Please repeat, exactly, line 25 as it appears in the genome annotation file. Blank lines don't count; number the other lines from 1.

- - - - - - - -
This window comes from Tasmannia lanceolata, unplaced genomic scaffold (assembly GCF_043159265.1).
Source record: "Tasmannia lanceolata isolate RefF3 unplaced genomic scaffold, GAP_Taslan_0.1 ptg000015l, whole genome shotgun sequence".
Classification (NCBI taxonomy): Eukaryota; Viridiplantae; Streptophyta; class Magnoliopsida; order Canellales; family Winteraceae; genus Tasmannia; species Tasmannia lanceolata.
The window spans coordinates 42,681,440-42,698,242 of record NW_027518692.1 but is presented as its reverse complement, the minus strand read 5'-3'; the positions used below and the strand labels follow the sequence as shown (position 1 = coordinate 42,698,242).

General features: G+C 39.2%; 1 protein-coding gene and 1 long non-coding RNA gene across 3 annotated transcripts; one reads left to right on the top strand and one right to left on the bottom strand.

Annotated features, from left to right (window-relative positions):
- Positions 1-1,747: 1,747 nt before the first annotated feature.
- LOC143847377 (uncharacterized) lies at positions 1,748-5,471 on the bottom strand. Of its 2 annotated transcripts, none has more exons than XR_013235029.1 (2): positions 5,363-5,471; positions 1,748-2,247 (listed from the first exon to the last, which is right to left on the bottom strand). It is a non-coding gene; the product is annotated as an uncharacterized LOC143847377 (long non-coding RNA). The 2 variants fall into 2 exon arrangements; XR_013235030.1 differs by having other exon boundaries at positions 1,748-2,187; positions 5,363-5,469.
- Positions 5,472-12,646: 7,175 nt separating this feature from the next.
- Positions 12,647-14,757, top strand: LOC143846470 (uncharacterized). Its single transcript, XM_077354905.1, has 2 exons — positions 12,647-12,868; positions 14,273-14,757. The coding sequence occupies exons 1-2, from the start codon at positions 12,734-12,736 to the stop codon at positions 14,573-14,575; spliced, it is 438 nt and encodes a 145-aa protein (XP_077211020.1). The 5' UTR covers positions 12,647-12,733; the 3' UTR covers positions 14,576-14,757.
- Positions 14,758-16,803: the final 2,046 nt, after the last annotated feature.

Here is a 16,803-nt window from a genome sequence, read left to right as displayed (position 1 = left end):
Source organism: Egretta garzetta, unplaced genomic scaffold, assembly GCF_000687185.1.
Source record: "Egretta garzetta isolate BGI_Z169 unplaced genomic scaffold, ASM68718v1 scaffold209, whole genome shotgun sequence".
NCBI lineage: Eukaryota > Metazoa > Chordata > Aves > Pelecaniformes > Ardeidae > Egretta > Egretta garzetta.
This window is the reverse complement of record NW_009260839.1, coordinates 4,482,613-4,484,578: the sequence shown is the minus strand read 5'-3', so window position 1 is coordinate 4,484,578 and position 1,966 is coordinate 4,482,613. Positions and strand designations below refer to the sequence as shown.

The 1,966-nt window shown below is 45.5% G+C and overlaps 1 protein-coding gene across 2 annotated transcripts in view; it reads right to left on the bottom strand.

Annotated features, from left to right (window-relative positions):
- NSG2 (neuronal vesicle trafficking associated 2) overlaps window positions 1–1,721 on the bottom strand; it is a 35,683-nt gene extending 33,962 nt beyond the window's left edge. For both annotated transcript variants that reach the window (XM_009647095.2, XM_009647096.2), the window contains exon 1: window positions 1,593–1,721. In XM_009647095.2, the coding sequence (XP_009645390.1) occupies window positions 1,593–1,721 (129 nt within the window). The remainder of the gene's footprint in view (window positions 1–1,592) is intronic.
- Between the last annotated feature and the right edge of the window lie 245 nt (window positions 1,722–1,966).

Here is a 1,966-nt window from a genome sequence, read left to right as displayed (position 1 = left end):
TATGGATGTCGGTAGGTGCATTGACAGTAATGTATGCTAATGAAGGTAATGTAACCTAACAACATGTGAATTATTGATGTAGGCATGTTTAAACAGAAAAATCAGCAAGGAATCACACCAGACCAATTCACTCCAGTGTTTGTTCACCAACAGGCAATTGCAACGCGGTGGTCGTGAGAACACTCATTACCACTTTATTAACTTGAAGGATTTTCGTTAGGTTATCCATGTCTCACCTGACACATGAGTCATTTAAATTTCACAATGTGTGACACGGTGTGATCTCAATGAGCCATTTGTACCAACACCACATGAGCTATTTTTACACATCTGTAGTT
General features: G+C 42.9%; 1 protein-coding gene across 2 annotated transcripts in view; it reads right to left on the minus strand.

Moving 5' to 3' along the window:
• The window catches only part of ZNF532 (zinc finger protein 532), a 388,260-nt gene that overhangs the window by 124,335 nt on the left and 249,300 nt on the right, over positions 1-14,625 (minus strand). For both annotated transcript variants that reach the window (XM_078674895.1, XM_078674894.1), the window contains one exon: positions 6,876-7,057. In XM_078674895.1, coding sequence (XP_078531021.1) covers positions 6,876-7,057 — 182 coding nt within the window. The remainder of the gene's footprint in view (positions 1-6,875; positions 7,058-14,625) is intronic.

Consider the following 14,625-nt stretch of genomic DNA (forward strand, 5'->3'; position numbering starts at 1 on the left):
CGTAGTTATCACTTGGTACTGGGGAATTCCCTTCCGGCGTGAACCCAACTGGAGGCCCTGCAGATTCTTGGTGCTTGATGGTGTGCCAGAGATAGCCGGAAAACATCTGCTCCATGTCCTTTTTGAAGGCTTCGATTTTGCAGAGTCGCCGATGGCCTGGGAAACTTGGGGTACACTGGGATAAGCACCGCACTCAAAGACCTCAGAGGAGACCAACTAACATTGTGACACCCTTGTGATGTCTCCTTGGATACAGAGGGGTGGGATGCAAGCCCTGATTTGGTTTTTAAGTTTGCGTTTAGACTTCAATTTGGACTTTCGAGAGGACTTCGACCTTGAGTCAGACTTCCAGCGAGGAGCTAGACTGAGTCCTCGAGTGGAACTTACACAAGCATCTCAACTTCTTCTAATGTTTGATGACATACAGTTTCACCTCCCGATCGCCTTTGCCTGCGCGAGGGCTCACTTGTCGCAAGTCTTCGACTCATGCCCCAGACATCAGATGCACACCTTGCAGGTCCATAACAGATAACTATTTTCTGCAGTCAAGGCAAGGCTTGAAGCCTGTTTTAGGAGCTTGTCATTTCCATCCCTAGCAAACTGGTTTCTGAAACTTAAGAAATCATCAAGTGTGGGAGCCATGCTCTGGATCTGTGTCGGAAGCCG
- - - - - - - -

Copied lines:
• The window catches only part of ZNF532 (zinc finger protein 532), a 388,260-nt gene that overhangs the window by 124,335 nt on the left and 249,300 nt on the right, over positions 1-14,625 (minus strand). For both annotated transcript variants that reach the window (XM_078674895.1, XM_078674894.1), the window contains one exon: positions 6,876-7,057. In XM_078674895.1, coding sequence (XP_078531021.1) covers positions 6,876-7,057 — 182 coding nt within the window. The remainder of the gene's footprint in view (positions 1-6,875; positions 7,058-14,625) is intronic.